News Article | November 8, 2016
Site: www.chromatographytechniques.com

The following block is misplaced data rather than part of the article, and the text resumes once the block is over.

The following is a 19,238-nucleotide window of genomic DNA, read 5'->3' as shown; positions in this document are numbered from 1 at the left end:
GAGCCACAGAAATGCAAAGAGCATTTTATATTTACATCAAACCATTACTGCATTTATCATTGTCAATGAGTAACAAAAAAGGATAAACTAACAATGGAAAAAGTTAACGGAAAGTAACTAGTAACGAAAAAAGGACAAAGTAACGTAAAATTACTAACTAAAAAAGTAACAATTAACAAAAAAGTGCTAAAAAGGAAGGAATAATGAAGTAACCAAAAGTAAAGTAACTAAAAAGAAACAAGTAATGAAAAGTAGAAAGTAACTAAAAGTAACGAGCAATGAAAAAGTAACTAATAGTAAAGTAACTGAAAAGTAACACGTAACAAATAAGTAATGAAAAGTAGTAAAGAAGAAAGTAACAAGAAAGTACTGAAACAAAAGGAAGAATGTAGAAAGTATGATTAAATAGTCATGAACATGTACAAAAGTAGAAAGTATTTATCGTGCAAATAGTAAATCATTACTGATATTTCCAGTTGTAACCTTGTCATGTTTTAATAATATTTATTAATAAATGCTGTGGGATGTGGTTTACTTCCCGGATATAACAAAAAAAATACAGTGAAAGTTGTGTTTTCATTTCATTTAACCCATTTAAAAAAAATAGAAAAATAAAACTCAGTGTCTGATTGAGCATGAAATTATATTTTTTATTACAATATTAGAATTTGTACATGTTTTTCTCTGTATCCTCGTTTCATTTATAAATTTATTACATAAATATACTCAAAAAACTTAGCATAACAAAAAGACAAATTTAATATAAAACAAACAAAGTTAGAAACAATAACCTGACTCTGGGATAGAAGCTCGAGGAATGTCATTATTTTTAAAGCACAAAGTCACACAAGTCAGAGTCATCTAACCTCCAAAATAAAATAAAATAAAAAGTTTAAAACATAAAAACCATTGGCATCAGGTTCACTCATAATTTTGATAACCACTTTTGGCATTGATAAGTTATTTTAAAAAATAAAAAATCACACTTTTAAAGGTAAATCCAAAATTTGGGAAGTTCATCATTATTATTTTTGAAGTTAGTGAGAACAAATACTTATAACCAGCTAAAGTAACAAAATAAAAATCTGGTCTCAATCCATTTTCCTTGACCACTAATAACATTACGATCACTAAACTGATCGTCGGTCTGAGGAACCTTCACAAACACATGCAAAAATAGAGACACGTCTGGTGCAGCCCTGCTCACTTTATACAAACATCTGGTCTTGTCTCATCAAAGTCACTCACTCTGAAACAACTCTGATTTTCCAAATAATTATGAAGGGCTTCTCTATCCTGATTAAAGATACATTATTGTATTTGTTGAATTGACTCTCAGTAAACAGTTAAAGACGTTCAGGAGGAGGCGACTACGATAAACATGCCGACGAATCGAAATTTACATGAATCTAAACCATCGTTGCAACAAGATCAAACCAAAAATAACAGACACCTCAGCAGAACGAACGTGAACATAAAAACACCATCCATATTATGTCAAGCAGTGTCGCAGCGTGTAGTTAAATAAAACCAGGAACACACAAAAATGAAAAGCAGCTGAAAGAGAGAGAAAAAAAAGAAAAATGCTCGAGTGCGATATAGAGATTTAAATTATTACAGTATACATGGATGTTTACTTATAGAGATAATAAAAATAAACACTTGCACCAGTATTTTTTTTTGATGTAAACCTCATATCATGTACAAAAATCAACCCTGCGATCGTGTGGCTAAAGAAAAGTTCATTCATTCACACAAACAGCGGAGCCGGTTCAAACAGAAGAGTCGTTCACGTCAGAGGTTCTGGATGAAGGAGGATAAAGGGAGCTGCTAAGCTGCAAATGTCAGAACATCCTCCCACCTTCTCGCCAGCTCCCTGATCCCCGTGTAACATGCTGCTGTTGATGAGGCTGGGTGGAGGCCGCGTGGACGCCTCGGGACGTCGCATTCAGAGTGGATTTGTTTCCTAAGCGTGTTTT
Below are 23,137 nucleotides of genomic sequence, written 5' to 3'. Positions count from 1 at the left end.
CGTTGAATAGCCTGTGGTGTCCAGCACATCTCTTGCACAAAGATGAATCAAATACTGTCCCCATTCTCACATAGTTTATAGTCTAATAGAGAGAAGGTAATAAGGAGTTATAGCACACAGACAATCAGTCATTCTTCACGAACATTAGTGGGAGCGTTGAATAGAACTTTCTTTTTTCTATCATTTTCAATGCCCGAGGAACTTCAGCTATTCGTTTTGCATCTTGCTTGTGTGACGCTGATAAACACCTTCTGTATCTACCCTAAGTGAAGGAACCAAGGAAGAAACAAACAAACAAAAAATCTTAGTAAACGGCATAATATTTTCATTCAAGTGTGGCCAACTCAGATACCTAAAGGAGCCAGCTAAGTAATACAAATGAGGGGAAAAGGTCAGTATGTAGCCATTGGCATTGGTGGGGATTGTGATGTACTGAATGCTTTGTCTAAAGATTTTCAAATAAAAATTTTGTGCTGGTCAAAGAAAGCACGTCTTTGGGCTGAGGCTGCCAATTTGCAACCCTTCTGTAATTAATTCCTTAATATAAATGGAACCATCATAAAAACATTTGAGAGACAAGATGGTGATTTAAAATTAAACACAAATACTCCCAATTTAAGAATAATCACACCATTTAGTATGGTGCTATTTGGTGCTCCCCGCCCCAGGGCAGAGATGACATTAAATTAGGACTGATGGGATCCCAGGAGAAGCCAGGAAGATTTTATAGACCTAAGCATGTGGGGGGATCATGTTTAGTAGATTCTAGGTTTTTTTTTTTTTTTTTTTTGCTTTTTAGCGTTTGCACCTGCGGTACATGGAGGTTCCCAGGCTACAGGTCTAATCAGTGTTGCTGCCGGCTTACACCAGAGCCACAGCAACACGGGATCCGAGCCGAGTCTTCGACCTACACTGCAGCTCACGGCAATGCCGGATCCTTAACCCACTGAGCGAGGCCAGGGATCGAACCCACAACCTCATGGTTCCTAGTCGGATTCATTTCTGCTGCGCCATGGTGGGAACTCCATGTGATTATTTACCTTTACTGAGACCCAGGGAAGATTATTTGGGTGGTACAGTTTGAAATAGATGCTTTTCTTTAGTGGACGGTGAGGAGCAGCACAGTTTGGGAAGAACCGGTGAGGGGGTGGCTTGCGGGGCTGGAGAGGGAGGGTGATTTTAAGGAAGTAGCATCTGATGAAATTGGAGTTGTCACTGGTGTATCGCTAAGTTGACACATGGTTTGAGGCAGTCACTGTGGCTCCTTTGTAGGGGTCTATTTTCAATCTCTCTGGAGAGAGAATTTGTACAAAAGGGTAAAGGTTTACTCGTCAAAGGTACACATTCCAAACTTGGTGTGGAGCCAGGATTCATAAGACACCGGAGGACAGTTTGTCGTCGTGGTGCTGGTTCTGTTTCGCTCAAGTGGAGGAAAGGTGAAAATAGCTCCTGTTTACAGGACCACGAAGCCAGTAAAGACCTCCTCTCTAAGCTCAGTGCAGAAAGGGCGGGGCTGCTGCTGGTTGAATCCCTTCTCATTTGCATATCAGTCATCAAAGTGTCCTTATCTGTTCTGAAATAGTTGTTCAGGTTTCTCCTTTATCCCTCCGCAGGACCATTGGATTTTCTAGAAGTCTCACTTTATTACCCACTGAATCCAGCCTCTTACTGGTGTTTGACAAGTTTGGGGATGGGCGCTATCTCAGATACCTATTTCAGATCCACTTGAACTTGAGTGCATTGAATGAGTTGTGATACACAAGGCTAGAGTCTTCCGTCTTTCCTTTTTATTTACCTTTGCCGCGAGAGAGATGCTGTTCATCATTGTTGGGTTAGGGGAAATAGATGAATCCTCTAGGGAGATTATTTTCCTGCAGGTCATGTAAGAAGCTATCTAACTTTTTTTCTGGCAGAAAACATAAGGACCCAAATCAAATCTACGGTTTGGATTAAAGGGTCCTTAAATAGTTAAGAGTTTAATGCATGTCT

New research from the University of Copenhagen shows that mild to moderate levels of blood fats equals an increased risk of developing acute pancreatitis. It is far more serious than previously believed, according to the professor behind the study. Pancreatitis is very painful and may lead to fatalities. Until now, medical science has connected the risk of developing this illness to gallstone, a high intake of alcohol and very high concentrations of blood fats. However, new research reveals that even mildly increased levels of blood fats is a risk factor. The latest study has involved more than 115,000 participants from Denmark, and the results have just been published in the Journal of American Medical Association (JAMA) Internal Medicine. “We were surprised by the results, which show that even a mild to moderate rise in blood fats increases the risk of developing acute pancreatitis. In fact, it turns out that the risk of developing pancreatitis is far greater than the risk of developing say, cardiovascular diseases,” says medical student Simon Bo Pedersen from the University of Copenhagen and Herlev and Gentofte Hospital. Normal levels of blood fats would typically be 0 to 2 mmol per liter, while 2-10 is classified as a mild to moderate increase. If blood fat levels rise above 10 mmol per liter, it is considered a very high increase and previously, this was considered the risk factor to look for in relation to pancreatitis.  However, this latest study shows that even a 2 mmol per liter increase significantly increases the risk of pancreas inflammation, and the risk is nine times higher with blood fat levels at 5-10 mmol per liter. “It’s far more serious than we previously believed it to be. Risk factors should therefore include a mild to moderate increase in blood fats, i.e. if a patient suddenly suffers from severe stomach pains, which is a symptom related to acute pancreatitis, we should measure the patient’s blood fats,” says Børge Nordestgaard from the University of Copenhagen and Herlev and Gentofte Hospital. The need for more knowledge Pancreatitis is a common disease. It affects 2,000 to 3,000 people in Denmark annually and the number is rising. The inflammation typically occurs when cells in the pancreas discharge digestive enzymes, which then start to demolish the pancreas and damage the surrounding tissue. “Until now, medical science has focused primarily on high blood cholesterol, but our study shows that we should also pay attention to more common fats. Mild to moderate levels of blood fats cause a lot more diseases than we have hitherto been aware of and we need much more research on this area. I know that currently studies are undertaken that investigate whether lowering the levels of blood fats also lowers the risk of developing cardiovascular diseases. I eagerly await the answer, because we need more knowledge,” says Nordestgaard.